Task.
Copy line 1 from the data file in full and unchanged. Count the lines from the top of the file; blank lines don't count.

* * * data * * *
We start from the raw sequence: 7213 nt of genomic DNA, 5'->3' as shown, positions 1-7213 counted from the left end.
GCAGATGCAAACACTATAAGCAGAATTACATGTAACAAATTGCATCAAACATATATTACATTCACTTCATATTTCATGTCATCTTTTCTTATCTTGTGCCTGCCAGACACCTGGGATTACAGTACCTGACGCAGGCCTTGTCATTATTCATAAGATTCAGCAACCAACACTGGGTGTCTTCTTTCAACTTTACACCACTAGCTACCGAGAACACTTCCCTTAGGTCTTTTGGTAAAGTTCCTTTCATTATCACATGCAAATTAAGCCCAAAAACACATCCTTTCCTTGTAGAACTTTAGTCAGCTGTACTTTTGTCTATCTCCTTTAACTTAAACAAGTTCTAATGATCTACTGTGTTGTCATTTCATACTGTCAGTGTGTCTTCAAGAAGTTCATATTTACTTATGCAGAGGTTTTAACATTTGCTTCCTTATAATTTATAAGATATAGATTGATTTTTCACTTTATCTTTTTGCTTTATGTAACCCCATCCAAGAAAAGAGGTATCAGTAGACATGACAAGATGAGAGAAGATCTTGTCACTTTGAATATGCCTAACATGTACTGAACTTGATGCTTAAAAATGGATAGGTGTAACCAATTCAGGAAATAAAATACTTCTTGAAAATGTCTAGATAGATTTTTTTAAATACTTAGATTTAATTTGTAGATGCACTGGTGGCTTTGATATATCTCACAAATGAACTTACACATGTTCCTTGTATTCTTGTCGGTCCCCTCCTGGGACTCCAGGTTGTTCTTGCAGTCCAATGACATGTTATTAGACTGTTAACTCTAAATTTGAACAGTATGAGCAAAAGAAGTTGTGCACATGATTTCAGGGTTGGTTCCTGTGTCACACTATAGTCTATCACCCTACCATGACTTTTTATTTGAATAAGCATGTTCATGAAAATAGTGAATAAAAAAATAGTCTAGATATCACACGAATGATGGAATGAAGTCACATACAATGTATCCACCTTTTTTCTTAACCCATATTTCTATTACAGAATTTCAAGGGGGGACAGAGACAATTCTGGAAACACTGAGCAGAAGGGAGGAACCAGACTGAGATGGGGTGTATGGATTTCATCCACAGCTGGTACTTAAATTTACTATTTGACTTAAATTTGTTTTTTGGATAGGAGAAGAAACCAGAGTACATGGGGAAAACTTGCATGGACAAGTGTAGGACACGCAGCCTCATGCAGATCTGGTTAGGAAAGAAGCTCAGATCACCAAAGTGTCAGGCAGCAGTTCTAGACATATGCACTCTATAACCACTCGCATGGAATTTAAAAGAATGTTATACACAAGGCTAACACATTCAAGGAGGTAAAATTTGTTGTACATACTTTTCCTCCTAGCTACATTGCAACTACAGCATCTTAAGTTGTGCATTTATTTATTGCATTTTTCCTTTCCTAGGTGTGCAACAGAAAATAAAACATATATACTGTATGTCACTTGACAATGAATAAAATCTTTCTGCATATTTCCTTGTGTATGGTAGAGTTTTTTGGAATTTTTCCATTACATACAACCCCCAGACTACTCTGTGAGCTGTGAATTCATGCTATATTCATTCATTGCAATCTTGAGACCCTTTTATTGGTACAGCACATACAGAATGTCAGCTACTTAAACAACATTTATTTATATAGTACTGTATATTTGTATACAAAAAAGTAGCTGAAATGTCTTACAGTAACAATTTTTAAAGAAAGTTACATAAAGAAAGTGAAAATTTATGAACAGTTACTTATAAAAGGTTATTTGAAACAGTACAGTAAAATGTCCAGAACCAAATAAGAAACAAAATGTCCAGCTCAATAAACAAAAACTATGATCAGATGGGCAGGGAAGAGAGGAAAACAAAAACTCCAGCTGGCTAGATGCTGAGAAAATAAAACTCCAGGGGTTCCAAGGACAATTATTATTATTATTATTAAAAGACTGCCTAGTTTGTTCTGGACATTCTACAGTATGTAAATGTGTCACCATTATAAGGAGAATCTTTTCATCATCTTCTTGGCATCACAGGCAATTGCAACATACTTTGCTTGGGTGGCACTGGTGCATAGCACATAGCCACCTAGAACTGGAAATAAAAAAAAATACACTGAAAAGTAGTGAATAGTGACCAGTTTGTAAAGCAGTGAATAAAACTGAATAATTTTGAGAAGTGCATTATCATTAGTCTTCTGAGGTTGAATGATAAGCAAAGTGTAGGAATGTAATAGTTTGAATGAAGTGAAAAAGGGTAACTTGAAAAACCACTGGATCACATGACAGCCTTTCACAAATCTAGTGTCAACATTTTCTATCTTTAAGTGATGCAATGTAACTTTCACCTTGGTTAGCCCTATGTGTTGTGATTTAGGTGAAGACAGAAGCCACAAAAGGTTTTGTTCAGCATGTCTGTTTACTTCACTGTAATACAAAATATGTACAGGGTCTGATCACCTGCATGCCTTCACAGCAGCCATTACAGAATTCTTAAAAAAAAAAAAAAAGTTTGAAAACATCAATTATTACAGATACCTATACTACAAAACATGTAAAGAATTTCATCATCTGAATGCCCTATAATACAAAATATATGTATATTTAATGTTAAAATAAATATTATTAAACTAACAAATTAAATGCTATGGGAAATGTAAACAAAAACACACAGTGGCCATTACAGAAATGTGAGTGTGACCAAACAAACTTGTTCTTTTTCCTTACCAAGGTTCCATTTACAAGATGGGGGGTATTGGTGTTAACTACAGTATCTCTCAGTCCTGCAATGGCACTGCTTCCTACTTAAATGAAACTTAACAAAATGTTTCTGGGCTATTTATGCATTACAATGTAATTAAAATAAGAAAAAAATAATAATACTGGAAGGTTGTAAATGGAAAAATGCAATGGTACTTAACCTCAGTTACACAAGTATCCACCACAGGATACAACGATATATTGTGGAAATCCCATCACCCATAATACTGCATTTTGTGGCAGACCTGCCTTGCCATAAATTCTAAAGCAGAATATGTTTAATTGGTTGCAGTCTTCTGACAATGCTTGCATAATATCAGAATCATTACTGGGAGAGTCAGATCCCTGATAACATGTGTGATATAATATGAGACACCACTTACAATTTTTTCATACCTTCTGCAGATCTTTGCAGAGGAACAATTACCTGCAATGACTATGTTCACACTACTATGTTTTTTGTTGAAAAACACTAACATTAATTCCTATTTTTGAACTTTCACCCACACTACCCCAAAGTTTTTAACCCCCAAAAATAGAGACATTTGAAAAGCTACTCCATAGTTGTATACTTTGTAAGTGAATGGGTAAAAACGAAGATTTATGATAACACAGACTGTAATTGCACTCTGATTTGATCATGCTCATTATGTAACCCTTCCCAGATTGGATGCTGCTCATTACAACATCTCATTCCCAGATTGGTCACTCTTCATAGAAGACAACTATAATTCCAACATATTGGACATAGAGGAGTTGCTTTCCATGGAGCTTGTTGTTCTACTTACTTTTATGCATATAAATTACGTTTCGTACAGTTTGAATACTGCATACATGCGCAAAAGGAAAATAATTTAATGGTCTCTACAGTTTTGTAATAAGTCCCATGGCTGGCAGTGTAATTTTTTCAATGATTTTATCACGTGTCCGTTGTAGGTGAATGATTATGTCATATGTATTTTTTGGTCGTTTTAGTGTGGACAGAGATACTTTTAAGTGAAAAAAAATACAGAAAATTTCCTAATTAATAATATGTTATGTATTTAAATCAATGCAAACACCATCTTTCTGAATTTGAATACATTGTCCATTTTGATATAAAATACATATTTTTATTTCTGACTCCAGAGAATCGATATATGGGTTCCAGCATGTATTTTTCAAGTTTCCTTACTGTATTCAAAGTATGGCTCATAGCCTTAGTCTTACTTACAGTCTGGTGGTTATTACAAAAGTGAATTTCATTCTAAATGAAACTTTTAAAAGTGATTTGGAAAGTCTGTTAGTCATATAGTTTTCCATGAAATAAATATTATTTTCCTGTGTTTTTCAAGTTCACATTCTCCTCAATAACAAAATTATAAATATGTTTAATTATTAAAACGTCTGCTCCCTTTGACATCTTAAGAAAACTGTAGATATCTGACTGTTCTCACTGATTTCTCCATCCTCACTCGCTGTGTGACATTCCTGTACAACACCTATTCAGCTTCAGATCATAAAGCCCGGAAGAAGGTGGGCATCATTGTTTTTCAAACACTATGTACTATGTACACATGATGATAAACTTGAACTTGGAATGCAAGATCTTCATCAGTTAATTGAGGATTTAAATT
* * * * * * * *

We start from the raw sequence: 7213 nt of genomic DNA, 5'->3' as shown, positions 1-7213 counted from the left end.